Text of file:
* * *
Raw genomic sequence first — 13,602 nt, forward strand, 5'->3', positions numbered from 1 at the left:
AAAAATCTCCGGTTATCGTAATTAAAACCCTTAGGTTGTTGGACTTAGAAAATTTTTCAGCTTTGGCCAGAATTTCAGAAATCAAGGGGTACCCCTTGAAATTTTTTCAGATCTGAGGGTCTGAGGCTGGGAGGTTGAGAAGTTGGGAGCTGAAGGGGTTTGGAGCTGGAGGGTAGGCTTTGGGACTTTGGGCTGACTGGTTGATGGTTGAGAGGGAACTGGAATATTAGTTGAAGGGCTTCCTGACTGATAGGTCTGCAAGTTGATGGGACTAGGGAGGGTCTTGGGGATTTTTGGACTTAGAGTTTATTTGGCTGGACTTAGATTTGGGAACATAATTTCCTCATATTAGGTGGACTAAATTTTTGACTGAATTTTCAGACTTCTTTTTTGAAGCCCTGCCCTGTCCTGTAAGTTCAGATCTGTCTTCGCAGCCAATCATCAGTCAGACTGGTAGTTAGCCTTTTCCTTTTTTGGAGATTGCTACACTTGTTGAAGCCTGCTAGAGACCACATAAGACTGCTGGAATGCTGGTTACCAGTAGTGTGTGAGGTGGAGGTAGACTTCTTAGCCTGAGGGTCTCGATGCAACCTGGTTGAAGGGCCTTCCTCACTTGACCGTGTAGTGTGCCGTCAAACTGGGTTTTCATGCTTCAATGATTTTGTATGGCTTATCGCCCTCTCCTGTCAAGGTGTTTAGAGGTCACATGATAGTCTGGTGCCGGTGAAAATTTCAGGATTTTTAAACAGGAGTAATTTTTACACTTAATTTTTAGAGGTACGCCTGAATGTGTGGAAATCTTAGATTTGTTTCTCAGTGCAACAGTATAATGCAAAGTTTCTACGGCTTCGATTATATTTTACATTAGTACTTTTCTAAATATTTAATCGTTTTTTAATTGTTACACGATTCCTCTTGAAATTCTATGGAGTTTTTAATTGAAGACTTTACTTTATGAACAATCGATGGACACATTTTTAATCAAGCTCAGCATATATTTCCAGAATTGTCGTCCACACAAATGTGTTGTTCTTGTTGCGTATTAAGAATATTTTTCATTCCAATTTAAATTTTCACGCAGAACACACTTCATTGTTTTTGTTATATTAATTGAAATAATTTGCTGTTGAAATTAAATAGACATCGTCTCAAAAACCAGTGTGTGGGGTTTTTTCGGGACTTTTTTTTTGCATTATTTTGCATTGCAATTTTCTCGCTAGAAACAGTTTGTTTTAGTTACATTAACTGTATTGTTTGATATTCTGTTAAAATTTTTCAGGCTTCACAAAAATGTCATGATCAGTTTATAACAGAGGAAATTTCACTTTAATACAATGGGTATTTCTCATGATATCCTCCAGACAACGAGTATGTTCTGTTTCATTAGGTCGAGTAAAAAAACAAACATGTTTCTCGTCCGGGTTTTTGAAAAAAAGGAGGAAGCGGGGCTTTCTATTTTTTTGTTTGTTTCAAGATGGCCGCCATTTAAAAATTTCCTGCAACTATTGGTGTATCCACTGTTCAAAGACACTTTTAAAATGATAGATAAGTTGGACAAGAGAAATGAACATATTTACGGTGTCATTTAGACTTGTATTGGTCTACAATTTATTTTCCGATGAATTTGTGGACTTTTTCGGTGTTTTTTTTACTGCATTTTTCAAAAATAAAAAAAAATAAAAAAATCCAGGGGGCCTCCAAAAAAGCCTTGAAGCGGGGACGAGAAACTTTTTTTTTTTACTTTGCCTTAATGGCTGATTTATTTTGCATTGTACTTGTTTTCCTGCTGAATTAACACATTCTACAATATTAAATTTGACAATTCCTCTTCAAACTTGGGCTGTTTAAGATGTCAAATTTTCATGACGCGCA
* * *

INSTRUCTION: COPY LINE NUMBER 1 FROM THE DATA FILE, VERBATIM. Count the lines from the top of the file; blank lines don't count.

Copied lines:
Raw genomic sequence first — 13,602 nt, forward strand, 5'->3', positions numbered from 1 at the left: